The 14-5-1 Werdum’s most recent fight was last June, a decision loss against current #1 contender Alistair Overeem. It definitely wasn’t the most entertaining heavyweight main event, but, in that loss, it clearly showed how dangerous a fighter like Overeem knows Werdum is. Overeem refused to go to the ground with Werdum and some believe, including Nelson, that Werdum outstruck Overeem, who is a former K-1 kickboxing World Grand Prix champion. Either way, it’s a loss on his record, but for those who have seen the fight it was another eye-opening experience about Werdum.

“I saw the fight with Overeem and Overeem was very tentative because Fabricio is a guy who can beat you in a lot of spots,” says Nelson. “Fabricio had already beaten Overeem, so it's not like he wasn't cautious because of that. The biggest thing with Fabricio is he is a well-rounded martial artist. He actually beat Overeem on the standup. You have to be definitely cautious with his ground game because of what he's done to Fedor and what he's done to a lot of fighters in the UFC. I've prepared myself to be the most well-rounded mixed martial artist.”

Nelson is busy sharpening his own vaunted all-around skills at his gym The Country Club in Las Vegas. He matches up perfectly with Werdum in all areas of a fight, including and especially the ground game, where he is a fellow BJJ black belt, having received the honor from the revered Renzo Gracie. But he isn’t entering the cage to test Werdum’s “jits”; Nelson is going in there to win. “Fabricio attacks with armbars and triangles because he has long limbs. I'm more the American-type with power and technique and I try to keep it simple on top. If I wanted to find out what it was like grappling wise with him, I would just go to his gym and grapple him, but this is MMA and I'm trying to be the best MMA fighter.”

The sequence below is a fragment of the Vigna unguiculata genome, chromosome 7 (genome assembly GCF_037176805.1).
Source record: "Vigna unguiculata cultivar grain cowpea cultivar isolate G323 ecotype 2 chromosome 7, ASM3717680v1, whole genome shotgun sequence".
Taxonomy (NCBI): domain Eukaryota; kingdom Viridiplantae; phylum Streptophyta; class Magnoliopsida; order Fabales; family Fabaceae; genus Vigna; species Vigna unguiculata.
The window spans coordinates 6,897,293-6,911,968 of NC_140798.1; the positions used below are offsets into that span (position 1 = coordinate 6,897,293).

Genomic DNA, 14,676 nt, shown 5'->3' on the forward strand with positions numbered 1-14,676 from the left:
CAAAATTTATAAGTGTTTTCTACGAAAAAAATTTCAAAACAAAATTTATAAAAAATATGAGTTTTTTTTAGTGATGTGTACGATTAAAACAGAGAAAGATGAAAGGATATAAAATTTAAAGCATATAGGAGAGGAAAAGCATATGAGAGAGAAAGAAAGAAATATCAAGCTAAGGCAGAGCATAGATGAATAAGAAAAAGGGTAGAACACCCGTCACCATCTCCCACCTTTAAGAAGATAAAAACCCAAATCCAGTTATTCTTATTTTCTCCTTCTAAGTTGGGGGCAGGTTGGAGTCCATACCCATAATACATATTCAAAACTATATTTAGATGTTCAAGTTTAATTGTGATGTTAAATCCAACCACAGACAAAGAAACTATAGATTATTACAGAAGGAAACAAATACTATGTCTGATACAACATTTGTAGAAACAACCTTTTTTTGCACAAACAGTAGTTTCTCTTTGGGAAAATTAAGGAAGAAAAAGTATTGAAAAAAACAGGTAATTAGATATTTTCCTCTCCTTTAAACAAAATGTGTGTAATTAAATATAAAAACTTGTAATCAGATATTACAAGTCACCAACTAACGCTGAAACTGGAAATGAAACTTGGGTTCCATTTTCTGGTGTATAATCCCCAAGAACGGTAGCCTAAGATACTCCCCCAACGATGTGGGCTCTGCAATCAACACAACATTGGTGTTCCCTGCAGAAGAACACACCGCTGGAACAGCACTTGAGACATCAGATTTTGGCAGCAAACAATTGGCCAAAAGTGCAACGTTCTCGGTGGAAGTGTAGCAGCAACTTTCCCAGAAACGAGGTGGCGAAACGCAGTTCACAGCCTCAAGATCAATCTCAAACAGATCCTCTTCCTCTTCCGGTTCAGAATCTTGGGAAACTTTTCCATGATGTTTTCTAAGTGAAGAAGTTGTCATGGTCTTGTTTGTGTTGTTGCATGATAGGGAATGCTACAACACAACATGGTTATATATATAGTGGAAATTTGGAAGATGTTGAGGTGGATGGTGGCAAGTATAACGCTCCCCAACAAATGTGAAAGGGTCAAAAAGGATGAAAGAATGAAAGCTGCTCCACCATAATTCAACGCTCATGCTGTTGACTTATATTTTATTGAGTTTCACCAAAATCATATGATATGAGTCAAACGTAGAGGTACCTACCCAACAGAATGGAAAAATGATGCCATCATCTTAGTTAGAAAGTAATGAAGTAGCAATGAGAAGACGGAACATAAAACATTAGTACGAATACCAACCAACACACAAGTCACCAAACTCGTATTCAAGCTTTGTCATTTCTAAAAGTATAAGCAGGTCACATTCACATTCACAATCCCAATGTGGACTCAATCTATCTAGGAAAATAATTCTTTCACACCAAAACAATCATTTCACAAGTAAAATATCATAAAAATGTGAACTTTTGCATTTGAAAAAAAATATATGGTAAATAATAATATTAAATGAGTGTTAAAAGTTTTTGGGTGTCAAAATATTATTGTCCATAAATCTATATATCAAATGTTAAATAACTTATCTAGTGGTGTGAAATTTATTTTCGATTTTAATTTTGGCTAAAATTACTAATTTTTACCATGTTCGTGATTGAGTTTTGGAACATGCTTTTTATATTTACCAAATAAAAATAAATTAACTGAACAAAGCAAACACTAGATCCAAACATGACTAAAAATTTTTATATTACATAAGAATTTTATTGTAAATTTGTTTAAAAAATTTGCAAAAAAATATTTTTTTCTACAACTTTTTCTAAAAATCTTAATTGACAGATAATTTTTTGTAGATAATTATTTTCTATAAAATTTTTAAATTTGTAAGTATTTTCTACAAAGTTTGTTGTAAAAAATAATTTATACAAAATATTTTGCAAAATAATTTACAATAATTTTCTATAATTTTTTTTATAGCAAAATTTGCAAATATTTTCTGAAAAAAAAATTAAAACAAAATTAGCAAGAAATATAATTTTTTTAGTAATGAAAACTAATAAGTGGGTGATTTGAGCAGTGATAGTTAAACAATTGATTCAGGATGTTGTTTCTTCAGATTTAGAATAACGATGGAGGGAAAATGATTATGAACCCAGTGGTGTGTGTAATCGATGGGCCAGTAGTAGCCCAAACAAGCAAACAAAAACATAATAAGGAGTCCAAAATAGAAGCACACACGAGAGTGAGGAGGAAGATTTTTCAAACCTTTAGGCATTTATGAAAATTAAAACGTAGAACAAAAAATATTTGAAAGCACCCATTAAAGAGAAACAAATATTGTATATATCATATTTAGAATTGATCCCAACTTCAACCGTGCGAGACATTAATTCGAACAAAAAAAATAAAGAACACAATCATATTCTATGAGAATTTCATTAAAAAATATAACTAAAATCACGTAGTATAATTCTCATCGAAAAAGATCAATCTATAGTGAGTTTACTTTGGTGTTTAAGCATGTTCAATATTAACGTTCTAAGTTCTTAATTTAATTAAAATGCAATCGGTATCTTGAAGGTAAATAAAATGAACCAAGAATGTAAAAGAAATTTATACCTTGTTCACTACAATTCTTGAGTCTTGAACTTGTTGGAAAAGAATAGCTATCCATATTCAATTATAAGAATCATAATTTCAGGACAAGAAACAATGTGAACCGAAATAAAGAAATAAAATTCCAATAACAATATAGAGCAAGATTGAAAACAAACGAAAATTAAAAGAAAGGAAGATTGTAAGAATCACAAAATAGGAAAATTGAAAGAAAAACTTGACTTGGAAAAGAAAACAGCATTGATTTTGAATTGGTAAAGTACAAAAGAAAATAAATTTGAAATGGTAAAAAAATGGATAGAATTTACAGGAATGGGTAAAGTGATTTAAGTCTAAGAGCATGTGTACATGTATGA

As far as striking, Nelson gives Werdum a ton of praise, but one thing his opponent lacks is his specialty: power.

“Fabricio might have better standup than me and his standup might even be better than the K-1 champion Overeem's, but Overeem and I definitely punch harder,” affirms Nelson, whose heavy hands KOed Brendan Schaub to win him season 10 of The Ultimate Fighter as well as earned him 10 of his 17 professional victories. “Going off of what he did to Overeem, he beat a K-1 kickboxing champion in the standup, but Overeem just punches harder. The contrast Overeem and I have is that we punch harder. Sometimes God just blesses you with power.”

On February 4th in Las Vegas, two titans will tangle in the Octagon to decide who is that much closer to the glory of being in a heavyweight title fight.

“It is definitely one of those things you want to have on your resume,” muses Nelson, who won’t be satisfied in the UFC until he gets his shot at the gold and wins it, and that starts Saturday night with Werdum. “If you play football, you want to say you went to the Super Bowl and the next thing is to say you won the Super Bowl. Everyone has goals and you just have to make sure you accomplish them. Expectation wise for this fight, it's just to go out there and win and put on a show, so that the fans will appreciate it.”